In the past, I’ve been impatient to grill newly appointed provincial transport ministers — by asking when their government was going to begin properly funding transit. After a long decline that spanned Liberal, NDP and (especially) Conservative regimes, the current crowd of Liberals under Dalton McGuinty has finally reversed the trend.
So, although St. Catharines MPP Jim Bradley was named to lead Ontario’s ministry of transportation almost seven months ago, I haven’t been in the same rush to question him.
Bradley’s predecessors helped create Metrolinx, the body now charged with redesigning the GTA transport network. How are things going between his ministry and the new, ambitious organization?
Bradley says, “I think that relationship is good. We have confidence in the people who are there,” noting some previously worked for the province. He says “they recognize how important it is a) to move extensively, and b) to move quickly to solve what is a major challenge in terms of public transit.”
Metrolinx is expected to deliver its proposed Regional Transportation Plan to Queen’s Park later this year — perhaps not soon enough for GTA commuters stuck in very crowded trains and buses.
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Despite expected fireworks among the municipal politicians who oversee Metrolinx, Bradley notes that, so far, all parties are working well together.
Acknowledging that rising gas prices will push more drivers to transit, and that “there’s a lot of catch up,” the minister vows, “We will move as quickly as humanly possible.” He points out Ontario has already agreed to preliminary requests from Metrolinx, worth hundreds of millions of dollars.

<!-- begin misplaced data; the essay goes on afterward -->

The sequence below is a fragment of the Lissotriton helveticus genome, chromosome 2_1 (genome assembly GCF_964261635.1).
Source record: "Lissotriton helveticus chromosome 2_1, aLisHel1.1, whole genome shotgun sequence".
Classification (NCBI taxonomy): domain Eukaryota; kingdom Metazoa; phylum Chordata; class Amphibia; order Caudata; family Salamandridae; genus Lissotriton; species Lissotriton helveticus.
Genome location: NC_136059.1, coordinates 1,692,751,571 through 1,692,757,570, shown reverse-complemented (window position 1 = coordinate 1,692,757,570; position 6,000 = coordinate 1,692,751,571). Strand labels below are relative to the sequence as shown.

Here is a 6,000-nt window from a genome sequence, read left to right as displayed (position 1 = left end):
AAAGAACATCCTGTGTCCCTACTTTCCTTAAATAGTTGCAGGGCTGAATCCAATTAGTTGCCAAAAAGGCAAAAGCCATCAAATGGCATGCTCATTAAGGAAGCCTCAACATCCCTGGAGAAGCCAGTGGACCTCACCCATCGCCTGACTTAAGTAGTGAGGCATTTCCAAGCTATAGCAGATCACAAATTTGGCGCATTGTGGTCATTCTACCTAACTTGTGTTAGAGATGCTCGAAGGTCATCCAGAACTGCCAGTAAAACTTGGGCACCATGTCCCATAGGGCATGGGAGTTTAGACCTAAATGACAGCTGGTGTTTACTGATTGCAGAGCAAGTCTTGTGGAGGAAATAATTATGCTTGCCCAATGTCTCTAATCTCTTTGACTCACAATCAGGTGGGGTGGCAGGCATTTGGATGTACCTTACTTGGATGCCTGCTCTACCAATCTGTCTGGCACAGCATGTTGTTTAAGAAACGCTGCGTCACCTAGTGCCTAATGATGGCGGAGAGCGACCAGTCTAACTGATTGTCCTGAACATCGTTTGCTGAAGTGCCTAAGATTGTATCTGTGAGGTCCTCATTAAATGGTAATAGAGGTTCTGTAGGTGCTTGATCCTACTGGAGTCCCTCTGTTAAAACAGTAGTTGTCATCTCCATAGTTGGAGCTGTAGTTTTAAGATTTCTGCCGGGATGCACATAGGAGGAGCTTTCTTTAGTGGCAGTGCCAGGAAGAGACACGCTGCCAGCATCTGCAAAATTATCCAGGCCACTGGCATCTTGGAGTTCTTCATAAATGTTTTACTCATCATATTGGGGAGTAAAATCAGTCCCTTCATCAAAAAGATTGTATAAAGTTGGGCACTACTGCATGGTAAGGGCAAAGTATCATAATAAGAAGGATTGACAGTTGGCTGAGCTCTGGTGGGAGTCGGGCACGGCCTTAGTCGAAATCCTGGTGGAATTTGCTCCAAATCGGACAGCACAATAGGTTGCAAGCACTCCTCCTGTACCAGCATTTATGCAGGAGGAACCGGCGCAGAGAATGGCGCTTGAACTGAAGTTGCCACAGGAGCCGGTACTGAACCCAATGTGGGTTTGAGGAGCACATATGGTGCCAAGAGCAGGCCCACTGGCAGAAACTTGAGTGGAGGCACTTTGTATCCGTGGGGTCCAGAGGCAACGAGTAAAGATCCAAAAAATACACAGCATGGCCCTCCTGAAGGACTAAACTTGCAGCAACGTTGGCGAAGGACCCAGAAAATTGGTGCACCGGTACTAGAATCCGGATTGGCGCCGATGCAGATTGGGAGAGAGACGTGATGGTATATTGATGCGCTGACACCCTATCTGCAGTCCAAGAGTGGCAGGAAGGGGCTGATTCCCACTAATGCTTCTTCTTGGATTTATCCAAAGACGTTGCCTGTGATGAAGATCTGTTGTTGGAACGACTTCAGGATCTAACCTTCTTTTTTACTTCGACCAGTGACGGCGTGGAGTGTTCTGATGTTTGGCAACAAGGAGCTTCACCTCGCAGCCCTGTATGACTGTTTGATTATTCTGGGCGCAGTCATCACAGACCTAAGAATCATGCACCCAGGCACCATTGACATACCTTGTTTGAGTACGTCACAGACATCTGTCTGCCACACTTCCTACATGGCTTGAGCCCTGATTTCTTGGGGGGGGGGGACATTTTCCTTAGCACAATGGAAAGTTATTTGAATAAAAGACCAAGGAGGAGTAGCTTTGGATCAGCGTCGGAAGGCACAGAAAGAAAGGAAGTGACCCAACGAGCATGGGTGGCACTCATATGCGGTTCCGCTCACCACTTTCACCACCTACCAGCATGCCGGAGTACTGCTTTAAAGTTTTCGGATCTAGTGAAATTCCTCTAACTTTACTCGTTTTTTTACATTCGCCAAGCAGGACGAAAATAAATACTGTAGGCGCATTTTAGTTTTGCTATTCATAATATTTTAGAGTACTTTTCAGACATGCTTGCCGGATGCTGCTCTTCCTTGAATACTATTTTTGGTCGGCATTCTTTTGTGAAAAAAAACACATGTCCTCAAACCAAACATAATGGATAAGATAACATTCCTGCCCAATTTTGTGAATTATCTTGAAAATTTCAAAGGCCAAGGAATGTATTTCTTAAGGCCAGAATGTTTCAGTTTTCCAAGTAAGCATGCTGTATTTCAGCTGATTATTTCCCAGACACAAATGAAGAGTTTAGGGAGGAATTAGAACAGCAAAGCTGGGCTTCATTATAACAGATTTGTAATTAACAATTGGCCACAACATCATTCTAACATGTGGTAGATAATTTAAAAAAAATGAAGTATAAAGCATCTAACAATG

However, Bradley concedes, “Even if you allocate the funds — and we’re certainly prepared to allocate those funds … physically getting everything done is a challenge.”
But can Ontario afford the billions promised for transit projects if the economy weakens? The transport minister replies, “We have planned well into the future. When you’re a government, you have to look at every eventuality that exists. You can’t always anticipate that your revenues are going to be what they may have been in the past, so you have to build in some capacity within that budgetary process to ensure that you have that funding — and this government has tried to build that capacity in.”
Is the province serious about building new transit lines, as opposed to its traditional preference for road construction? Bradley says this fiscal year Ontario will spend “about 2.1 billion (dollars) for highways and, all in, about two billion for transit — so that’s very close (to half and half).” He adds, “In the past we would have seen something in the neighbourhood of 2-to-1 or 3-to-1 being spent on highways (compared to transit).”
Are the Liberals doing enough to ease congestion and increase mobility? What would you tell the transport minister?